- All-new version of BMW’s iconic high performance saloon
- Promises tremendous performance and great handling
- New naming convention means 4-dr saloon is M3, 2-dr version is M4
This is the all-new BMW M3 Saloon. It’s a four-door version of the M4 Coupe, and underneath the two cars are mechanically identical.
Famed for being one of the best drivers’ cars around thanks to fettling by BMW’s M Power department, the M3 has historically been an incredibly popular model. In fact, the previous generation sold over 40,000 models, which for a machine like this is very impressive indeed.
Moving away from the previous car’s V8, the new M3 Saloon gets a 3.0-litre twin-turbocharged six-cylinder petrol engine which develops 425bhp and peak torque of 550Nm between 1,850 and 5,500rpm. It’s mated to a six-speed manual gearbox as standard, with the option of a seven-speed automatic gearbox.
While the former features throttle-blipping to match the revs when you’re down-shifting, the latter has a launch control function for perfect getaways and - believe it or not – what BMW call a ‘Smokey Burnout’ function which allows unsolicited showing off at low speeds by spinning the rear wheels up.
With the manual ’box you can expect to cover 0-62mph in 4.3 seconds, and this drops to 4.1 seconds with the automatic. Top speed for both cars is limited to 155mph, but an optional M Driver’s Package sees this rise to 174mph.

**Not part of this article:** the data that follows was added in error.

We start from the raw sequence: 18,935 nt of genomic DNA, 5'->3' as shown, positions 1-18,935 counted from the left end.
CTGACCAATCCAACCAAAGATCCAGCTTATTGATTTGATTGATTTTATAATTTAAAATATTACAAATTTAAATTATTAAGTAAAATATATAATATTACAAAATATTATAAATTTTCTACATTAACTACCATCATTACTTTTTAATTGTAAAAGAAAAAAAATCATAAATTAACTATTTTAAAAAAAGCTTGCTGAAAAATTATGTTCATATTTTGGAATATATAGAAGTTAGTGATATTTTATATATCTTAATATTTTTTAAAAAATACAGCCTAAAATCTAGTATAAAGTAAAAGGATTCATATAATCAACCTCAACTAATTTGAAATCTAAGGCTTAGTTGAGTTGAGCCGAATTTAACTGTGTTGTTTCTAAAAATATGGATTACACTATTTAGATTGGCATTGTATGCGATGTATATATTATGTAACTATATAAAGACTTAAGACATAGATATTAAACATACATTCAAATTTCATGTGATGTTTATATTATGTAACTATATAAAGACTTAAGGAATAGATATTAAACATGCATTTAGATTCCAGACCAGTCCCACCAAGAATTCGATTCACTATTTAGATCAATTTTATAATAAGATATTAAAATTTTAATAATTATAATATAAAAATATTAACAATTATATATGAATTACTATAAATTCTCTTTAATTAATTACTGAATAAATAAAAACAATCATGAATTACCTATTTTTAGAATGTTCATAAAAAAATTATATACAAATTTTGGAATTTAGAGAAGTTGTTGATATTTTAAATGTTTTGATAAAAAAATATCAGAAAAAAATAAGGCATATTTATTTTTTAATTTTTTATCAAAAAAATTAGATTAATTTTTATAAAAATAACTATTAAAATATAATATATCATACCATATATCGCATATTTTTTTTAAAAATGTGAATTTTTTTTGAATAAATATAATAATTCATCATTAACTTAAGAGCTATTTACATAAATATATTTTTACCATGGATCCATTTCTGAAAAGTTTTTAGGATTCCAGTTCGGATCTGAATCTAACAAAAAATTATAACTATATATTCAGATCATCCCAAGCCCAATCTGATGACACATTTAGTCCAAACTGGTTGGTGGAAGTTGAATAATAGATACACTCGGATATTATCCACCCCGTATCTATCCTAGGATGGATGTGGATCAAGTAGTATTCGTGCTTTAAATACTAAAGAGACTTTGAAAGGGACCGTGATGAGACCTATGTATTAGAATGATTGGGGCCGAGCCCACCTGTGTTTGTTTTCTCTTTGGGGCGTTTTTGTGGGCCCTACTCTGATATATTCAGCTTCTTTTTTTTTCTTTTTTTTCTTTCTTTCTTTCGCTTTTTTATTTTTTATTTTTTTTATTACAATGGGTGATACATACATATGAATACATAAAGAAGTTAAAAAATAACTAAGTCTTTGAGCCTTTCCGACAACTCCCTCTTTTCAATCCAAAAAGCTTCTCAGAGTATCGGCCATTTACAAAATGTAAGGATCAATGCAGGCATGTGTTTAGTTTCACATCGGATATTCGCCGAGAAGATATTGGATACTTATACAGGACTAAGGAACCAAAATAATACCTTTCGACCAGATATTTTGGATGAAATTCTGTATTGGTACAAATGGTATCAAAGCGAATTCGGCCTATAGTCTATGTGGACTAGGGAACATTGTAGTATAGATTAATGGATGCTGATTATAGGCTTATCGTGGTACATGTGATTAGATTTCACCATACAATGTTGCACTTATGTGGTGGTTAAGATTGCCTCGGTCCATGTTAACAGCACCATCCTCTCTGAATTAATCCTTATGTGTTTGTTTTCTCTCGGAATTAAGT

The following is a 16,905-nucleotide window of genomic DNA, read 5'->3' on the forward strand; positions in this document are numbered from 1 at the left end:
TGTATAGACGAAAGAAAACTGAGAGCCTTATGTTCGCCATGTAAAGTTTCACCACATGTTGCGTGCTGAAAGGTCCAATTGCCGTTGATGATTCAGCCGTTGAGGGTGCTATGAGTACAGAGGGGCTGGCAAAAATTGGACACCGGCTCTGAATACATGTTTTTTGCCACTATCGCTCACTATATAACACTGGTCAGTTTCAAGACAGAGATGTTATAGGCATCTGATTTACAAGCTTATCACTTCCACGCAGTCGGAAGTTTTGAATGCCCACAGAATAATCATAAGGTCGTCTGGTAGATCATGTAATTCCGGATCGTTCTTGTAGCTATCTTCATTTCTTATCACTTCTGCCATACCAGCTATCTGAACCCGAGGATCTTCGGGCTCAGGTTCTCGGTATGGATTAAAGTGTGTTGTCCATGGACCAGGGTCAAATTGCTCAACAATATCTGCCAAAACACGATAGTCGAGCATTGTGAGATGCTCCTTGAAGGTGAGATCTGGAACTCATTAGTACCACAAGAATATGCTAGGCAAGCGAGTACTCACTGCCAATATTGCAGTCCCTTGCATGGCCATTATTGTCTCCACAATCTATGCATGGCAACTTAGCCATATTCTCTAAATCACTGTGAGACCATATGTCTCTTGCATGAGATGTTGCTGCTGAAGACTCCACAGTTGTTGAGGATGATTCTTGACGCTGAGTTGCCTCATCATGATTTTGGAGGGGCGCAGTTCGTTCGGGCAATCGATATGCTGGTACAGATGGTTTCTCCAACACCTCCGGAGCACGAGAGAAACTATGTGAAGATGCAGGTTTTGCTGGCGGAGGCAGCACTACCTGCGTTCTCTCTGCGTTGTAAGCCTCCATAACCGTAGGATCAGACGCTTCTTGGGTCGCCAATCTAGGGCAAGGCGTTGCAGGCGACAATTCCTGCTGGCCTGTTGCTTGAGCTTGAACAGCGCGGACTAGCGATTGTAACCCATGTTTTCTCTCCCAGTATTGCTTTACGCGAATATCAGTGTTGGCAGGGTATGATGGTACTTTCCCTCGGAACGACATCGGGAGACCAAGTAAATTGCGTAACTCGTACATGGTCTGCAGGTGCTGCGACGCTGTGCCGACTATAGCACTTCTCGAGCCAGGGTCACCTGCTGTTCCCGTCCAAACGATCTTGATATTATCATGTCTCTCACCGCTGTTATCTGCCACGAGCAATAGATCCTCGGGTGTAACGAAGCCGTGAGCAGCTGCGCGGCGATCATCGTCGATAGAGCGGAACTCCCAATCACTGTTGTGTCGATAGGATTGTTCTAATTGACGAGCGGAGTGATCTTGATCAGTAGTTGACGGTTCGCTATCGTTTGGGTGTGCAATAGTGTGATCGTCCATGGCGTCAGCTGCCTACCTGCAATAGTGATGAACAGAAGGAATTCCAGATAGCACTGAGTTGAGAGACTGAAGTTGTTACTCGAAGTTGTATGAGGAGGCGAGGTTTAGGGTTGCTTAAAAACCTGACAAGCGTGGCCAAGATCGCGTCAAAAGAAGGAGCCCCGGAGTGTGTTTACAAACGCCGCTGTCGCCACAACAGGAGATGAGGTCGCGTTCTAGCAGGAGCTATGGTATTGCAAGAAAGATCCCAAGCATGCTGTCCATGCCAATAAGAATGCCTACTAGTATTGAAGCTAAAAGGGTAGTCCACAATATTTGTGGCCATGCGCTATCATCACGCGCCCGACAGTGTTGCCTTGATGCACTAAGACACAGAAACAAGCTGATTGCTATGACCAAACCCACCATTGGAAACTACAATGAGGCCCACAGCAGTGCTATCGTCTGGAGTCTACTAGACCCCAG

BMW has really gone to town on the chassis of the M3, developing the adaptive suspension, 19-inch wheels and tyres to work in perfect harmony. Coupled with the car’s rear-wheel drive configuration, we’re expecting it to be a seriously rewarding car to drive quickly through corners.
On the back axle there’s an electronic differential which actively helps steer the car into a bend, further enhancing the car’s agility.
The steering set-up is electric, but offers three ‘modes’ – Comfort, Sport and Sport+ - which offer different levels of steering assistance depending on the type of driving you’re doing.
A number of weight-saving measures have been taken over the regular M3 too, including the application of lightweight carbon fibre reinforced plastic, which should serve to improve handling and also boost efficiency.
Cheaper to run, but not cheap
Thanks to lighter construction and a more efficient engine, the new M3 will return a claimed 34mpg average fuel economy (32.1mpg for the manual) and emit 194g/km of CO2, meaning road tax band J.
Inside the car you can expect a premium yet sporty feel, with race-inspired bucket seats taking centre stage and a sports steering wheel along with liberal application of M badging.
You’ll get a free lap timer application to download to your smartphone which, when hooked up to your car, will analyse your driving style and show you where you can go faster.
There’s a whole host of optional extras available to further personalise your M3, including a head-up display which projects rev counter, shift point and gear display information onto the windscreen.
We’re expecting the new M3 will cost just over £56,000 when it launches in spring 2014.
Keep an eye out for the full Parkers BMW M3 Saloon review c